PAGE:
My take? Given that panic disorder is one of the most treatable conditions in the research literature, I think this study offers some compelling evidence for treating the panic first. Once clients have learned to manage their panic, other problems may resolve on their own. If any problems remain after successful resolution of panic, then these problems may then be addressed. In a nutshell: for people with panic disorder and co-occurring conditions, it’s probably best to treat the panic first.

UPCOMING TRAINING EVENTS

ACT Precision Training: In-Session Case Conceptualization in Acceptance and Commitment Therapy to Help You be Focused and Strategic in Your Interventions

Jason Luoma, Ph.D. and Jenna LeJeune, Ph.D
June 18, 2021 from 12-2pm

This workshop provides a chance to learn and practice in-session, in-the-moment case conceptualization of cases from the perspective of Acceptance and Commitment Therapy. This workshop focuses on helping you use ACT theory & in-session clinical markers to make more precise and strategic interventions. The main goal of this workshop is to help you become more adept at identifying in-session client behaviors that are indicators for particular ACT processes that are likely to be most relevant. The workshop uses a process we call ACT Circuit Training, which involves intensive analysis of a video of an ACT session and intentional practice in conceptualizing client behavior and generating possible ACT responses, followed by discussion and feedback. Read More.


ACT Agility Training: In-Session Case Conceptualization in Acceptance and Commitment Therapy to Increase Flexible Responding

Jason Luoma, Ph.D. and Jenna LeJeune, Ph.D
July 16, 2021 from 12-2pm

This workshop provides a chance to learn and practice in-session, in-the-moment case conceptualization of cases from the perspective of Acceptance and Commitment Therapy. This workshop is intended to help therapists be more flexible and nimble in their use of ACT processes, strengthening their ability to fluidly shift as needed between processes within sessions. Therapist learning ACT often develop tunnel vision, focusing too much on particular processes or responding rigidly when more flexibility is needed. Read More.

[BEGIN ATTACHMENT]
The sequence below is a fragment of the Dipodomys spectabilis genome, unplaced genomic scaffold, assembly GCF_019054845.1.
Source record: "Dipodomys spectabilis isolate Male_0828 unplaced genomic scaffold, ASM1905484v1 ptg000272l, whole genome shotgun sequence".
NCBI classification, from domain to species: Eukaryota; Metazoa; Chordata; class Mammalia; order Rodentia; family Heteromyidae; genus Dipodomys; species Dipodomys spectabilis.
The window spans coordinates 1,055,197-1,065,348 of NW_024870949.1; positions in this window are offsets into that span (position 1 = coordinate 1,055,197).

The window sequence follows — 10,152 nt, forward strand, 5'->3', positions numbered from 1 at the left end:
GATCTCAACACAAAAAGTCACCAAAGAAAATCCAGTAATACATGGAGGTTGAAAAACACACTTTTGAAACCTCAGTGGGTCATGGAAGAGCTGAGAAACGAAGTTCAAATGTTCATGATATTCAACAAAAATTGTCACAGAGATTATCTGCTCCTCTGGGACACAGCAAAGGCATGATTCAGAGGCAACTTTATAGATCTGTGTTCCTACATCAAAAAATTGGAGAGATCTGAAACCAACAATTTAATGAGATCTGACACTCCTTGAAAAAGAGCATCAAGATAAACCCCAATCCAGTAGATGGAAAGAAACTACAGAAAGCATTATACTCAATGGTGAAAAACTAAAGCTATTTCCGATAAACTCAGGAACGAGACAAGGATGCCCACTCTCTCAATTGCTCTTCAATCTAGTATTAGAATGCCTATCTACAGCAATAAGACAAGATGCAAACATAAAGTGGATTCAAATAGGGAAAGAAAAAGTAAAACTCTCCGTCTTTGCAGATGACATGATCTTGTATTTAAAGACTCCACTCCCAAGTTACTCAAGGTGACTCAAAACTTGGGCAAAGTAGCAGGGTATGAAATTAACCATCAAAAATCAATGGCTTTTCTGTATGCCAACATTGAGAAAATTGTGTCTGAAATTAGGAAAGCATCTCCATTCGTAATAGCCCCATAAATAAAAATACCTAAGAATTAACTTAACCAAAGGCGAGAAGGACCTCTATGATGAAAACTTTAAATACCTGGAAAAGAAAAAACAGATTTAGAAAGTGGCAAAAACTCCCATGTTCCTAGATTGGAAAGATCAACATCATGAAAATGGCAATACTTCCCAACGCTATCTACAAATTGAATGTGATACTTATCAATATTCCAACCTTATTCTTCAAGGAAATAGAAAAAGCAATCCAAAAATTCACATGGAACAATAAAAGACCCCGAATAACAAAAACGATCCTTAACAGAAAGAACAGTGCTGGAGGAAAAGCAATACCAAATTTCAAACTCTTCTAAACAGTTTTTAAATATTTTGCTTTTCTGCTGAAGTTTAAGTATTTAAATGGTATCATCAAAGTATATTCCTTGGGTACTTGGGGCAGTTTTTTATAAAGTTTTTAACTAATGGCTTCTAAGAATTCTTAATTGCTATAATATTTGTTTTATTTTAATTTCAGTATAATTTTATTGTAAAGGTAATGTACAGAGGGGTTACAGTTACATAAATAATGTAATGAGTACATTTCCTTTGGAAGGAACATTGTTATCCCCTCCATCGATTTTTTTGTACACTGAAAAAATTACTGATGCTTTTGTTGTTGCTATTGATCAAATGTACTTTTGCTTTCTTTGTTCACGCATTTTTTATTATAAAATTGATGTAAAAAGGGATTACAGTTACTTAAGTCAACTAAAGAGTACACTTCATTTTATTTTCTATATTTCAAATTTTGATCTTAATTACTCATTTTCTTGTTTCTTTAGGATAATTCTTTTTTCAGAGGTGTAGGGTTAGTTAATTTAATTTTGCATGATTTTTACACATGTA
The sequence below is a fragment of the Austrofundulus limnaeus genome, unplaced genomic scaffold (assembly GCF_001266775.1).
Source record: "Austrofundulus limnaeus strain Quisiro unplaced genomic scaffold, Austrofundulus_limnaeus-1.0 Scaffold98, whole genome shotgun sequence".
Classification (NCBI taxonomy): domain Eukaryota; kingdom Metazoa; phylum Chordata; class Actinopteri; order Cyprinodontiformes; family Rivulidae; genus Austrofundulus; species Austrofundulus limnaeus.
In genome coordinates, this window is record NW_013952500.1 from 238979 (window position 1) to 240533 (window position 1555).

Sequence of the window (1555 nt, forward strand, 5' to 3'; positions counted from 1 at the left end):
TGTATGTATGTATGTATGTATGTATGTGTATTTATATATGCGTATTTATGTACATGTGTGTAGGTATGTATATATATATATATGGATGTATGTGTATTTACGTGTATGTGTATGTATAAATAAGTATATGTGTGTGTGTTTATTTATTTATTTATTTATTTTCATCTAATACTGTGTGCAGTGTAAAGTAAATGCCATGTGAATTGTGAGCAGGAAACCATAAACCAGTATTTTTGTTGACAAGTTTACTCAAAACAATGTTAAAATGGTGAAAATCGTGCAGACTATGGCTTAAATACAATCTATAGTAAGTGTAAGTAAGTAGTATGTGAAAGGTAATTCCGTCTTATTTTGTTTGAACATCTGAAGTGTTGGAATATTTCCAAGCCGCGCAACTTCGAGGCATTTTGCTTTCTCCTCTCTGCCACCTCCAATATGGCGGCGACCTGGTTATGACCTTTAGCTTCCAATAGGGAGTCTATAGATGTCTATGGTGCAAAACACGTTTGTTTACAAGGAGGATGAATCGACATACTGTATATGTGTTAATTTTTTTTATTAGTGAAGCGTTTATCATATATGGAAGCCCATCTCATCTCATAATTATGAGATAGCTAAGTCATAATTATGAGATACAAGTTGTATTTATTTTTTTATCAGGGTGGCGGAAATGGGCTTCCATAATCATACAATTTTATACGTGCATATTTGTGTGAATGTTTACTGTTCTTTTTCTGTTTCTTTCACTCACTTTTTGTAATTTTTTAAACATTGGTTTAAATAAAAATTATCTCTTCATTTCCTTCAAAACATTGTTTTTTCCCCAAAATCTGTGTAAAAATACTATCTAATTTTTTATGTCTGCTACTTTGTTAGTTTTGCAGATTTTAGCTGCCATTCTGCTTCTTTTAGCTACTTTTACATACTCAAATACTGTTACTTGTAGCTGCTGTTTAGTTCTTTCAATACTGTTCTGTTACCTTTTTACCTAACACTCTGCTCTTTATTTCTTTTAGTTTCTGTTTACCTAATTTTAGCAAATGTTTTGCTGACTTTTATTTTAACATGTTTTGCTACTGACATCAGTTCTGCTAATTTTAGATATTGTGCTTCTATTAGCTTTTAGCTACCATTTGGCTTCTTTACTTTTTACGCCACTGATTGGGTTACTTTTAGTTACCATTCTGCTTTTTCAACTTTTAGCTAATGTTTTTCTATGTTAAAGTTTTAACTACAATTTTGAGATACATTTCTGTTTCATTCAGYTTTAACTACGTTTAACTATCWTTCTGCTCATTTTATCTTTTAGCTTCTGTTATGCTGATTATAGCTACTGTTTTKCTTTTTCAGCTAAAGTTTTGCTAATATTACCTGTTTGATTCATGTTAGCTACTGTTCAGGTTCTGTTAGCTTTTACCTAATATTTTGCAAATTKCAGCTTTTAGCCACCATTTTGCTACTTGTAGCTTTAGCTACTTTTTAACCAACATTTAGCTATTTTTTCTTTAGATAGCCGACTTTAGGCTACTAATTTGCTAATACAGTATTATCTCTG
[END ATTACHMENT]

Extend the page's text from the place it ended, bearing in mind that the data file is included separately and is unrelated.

Therapy and Research in Psychedelic Science (TRIPS) Seminar Series

Second Friday of each month from 12:00 PM – 1:00 PM (PT)

TRIPS is an online seminar series that hosts speakers discussing science-informed presentations and discussions about psychedelics to educate healthcare professionals. This series was created to guide healthcare providers and students preparing to be professionals towards the most relevant, pragmatic, and essential information about psychedelic-assisted therapy, changing legal statuses, and harm reduction approaches in order to better serve clients and communities. This seminar series is a fundraiser for our clinical trial of MDMA-assisted psychotherapy for social anxiety disorder that Portland Psychotherapy investigators are preparing for and starting in the Fall of 2021. All proceeds after presenter remuneration will go to fund this clinical trial. Read more.

June 11th, 2021 Becoming a Psychedelic-Informed Therapist: Toward Developing Your Own Practice with Nathan Gates, M.A., LCPC
September 10th, 2021 – Cultural Considerations in Outreach to and Assessment of Minoritized/Marginalized Individuals in Psychedelic-Assisted Psychotherapy with Terence Ching, Ph.D.